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date: 20 May 2019

Abstract and Keywords

Contrasting the ‘early’ decolonization imposed on defeated Germany after World War I with the subsequent creation of a Nazi Empire, dismantled after years of war and occupation, this chapter examines what made Germany’s twentieth century colonialism and its aftermath so different. It briefly points out why historians and politicians have ignored or downplayed Germany’s colonial past. It then looks at the variety of ways in which colonialism shaped interwar Germany and also discusses to what extent the Nazi Empire needs to be placed within the history of German colonialism, broadly defined. It also analyses how Germany shaped and was shaped by the end of the other European empires and the emergence of the ‘Third World’. In addition to the obvious consideration of ideological motivation, it also investigates the depth of popular support for imperial expansion and the ways in which Germany’s loss of empire has been articulated and understood.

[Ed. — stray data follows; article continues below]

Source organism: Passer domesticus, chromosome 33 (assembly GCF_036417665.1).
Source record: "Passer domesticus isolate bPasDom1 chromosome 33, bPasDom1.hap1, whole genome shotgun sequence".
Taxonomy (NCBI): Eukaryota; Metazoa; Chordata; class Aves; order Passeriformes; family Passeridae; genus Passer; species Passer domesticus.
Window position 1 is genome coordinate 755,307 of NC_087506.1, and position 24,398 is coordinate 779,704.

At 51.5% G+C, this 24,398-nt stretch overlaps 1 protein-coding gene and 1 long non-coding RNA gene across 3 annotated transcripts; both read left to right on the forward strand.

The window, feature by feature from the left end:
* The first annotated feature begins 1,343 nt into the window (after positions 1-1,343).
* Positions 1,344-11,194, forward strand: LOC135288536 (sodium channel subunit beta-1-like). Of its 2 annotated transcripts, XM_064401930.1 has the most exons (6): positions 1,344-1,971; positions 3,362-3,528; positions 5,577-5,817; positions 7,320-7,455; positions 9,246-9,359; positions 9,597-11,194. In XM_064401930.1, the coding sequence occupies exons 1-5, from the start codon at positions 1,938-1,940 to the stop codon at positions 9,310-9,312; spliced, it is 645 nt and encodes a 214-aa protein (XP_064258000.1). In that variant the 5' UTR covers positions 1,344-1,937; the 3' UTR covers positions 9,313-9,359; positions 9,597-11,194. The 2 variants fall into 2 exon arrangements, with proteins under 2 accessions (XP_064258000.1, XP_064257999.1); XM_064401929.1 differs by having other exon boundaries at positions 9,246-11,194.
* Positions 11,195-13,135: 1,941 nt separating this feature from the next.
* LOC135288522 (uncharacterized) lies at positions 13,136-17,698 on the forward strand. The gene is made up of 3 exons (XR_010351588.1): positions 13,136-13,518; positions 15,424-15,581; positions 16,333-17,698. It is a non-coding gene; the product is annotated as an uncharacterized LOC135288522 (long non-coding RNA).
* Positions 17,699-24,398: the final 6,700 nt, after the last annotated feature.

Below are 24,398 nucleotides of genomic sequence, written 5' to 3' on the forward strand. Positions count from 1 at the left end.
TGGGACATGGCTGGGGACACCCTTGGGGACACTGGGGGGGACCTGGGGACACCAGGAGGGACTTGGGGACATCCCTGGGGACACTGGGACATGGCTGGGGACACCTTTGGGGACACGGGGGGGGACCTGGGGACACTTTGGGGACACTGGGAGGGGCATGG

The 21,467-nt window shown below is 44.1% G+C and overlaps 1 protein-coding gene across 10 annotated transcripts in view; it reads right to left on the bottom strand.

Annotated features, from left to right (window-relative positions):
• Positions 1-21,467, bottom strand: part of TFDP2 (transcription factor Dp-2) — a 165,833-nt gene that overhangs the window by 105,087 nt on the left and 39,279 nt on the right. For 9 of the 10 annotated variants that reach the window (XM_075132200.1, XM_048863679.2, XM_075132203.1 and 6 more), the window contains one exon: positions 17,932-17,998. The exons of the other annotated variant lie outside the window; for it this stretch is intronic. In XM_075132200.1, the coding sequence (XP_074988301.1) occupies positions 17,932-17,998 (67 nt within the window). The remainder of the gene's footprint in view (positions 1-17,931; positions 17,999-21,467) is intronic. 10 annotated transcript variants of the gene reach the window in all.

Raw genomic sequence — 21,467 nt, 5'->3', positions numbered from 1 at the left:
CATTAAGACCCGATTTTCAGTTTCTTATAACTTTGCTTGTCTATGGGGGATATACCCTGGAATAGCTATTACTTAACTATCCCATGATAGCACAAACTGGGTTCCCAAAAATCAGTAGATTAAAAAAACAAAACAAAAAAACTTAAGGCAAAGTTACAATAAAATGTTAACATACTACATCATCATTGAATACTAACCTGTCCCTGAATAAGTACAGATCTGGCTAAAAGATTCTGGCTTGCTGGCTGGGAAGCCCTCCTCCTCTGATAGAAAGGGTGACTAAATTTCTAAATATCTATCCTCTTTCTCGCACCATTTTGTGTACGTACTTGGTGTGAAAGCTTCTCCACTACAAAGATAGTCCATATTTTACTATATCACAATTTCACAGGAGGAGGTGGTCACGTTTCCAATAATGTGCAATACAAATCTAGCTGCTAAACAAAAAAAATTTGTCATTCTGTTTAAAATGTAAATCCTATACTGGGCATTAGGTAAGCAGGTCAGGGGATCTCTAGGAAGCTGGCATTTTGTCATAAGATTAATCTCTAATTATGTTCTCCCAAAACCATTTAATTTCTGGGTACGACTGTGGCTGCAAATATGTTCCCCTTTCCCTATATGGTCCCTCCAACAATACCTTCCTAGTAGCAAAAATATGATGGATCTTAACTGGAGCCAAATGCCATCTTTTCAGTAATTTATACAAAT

Keywords: Germany, German Empire, decolonization, Reich, popular imperialism, violence, war

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